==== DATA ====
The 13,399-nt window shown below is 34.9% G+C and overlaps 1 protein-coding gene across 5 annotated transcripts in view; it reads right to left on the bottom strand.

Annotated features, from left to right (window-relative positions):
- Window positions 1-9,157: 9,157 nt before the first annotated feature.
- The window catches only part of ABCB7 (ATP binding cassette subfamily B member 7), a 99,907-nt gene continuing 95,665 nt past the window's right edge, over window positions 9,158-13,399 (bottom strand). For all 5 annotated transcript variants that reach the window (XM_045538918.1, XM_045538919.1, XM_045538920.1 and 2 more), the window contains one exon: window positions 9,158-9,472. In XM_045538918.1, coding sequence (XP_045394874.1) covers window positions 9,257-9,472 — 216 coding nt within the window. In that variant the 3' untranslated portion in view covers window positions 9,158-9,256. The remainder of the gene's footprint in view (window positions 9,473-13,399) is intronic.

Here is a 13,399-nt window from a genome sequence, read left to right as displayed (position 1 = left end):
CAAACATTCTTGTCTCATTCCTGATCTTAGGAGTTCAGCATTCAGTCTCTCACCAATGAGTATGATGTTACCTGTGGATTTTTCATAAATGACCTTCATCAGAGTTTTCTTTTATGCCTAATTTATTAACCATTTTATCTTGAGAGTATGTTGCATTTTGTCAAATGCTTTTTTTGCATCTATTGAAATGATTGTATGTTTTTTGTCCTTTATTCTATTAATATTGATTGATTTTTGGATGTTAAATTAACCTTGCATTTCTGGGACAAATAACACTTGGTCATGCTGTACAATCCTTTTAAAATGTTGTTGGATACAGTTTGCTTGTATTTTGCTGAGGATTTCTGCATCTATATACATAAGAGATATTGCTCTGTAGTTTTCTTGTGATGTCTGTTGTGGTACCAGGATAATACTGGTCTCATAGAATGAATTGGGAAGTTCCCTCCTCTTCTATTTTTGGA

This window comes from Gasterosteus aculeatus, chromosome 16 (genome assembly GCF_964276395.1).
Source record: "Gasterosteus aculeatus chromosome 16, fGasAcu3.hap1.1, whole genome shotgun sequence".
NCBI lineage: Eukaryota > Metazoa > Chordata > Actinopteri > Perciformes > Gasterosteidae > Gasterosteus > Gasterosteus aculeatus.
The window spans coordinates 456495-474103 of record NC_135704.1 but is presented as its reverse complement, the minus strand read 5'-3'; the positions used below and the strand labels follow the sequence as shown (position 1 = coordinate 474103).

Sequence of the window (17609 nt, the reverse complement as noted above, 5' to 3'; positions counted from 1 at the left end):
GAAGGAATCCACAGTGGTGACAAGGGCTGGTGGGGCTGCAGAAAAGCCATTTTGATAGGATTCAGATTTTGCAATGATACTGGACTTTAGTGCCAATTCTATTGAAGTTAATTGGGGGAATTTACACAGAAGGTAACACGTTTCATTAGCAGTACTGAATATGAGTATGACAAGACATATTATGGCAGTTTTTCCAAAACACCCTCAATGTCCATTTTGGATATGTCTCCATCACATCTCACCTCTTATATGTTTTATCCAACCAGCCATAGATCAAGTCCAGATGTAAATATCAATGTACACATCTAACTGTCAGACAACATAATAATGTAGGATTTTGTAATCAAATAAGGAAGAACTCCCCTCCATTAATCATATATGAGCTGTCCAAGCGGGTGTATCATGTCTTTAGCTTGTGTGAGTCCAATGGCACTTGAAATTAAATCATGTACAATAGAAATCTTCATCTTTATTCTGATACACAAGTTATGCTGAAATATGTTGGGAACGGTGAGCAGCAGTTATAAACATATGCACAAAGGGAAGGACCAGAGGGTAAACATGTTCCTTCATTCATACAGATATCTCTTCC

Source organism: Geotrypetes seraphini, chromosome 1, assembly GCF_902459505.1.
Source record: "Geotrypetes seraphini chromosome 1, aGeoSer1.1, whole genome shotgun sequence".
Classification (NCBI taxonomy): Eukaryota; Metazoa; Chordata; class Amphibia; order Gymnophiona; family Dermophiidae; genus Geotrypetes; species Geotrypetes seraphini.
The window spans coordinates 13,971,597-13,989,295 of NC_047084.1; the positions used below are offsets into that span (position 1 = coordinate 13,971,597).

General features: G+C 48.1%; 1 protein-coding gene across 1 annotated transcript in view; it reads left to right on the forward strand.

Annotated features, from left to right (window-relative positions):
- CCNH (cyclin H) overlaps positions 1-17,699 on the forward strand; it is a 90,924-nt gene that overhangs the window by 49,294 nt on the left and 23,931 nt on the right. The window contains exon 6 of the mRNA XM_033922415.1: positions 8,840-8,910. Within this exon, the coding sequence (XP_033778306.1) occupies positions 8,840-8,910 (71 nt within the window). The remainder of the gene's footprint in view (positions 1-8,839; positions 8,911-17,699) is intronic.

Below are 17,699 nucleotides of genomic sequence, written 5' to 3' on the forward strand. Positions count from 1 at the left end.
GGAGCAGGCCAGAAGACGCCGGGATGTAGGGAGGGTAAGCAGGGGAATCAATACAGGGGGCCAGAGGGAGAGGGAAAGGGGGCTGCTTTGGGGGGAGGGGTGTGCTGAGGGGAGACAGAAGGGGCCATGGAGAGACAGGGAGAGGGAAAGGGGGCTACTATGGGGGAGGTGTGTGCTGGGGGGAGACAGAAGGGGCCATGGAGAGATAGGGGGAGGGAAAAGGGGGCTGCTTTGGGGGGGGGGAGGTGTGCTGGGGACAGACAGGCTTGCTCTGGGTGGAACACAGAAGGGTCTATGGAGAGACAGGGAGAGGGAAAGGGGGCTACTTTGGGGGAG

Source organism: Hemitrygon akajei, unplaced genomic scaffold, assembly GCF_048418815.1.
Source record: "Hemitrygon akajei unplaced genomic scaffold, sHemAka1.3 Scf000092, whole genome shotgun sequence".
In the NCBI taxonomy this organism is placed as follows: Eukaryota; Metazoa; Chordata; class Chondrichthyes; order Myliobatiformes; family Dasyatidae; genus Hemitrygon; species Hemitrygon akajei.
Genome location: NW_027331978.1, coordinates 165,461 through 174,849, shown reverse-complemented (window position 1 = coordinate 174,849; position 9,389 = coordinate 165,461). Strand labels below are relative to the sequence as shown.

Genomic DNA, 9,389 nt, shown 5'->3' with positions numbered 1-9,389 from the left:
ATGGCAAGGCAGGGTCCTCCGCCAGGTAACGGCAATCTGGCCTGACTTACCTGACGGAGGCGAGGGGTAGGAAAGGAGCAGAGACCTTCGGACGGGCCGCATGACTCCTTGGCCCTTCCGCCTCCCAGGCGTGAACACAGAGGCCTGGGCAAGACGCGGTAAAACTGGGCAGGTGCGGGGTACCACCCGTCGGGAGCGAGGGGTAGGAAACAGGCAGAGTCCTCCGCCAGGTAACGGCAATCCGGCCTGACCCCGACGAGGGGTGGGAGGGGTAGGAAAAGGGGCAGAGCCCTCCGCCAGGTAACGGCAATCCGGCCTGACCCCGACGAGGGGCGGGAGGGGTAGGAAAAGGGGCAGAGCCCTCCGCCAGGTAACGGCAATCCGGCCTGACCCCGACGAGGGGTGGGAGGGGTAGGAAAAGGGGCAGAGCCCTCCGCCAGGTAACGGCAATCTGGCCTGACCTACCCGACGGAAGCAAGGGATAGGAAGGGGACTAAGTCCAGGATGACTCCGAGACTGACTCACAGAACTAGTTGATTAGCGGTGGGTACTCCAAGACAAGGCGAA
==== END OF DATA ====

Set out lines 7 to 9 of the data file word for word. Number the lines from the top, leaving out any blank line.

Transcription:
This window comes from Gasterosteus aculeatus, chromosome 16 (genome assembly GCF_964276395.1).
Source record: "Gasterosteus aculeatus chromosome 16, fGasAcu3.hap1.1, whole genome shotgun sequence".
NCBI lineage: Eukaryota > Metazoa > Chordata > Actinopteri > Perciformes > Gasterosteidae > Gasterosteus > Gasterosteus aculeatus.